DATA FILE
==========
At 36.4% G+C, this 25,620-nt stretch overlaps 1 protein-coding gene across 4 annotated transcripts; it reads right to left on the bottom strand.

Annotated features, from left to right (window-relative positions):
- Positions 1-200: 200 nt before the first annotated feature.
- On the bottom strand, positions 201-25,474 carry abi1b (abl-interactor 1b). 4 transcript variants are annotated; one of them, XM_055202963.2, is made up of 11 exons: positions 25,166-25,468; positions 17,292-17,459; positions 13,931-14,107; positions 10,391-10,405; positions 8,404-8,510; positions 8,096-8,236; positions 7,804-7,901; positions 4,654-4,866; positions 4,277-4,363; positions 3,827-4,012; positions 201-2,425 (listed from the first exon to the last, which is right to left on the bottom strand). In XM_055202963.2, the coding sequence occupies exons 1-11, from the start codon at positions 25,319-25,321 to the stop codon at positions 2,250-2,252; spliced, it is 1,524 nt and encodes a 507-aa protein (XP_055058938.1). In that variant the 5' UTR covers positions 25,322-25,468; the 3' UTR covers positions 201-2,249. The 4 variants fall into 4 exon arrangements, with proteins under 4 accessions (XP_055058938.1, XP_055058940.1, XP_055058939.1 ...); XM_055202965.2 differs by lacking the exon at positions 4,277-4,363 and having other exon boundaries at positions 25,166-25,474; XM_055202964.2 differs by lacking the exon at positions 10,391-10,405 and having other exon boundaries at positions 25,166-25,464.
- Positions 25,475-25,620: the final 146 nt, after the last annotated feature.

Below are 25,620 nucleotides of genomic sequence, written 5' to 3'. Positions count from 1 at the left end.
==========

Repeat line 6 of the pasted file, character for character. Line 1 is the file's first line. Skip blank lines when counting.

Below are 25,620 nucleotides of genomic sequence, written 5' to 3'. Positions count from 1 at the left end.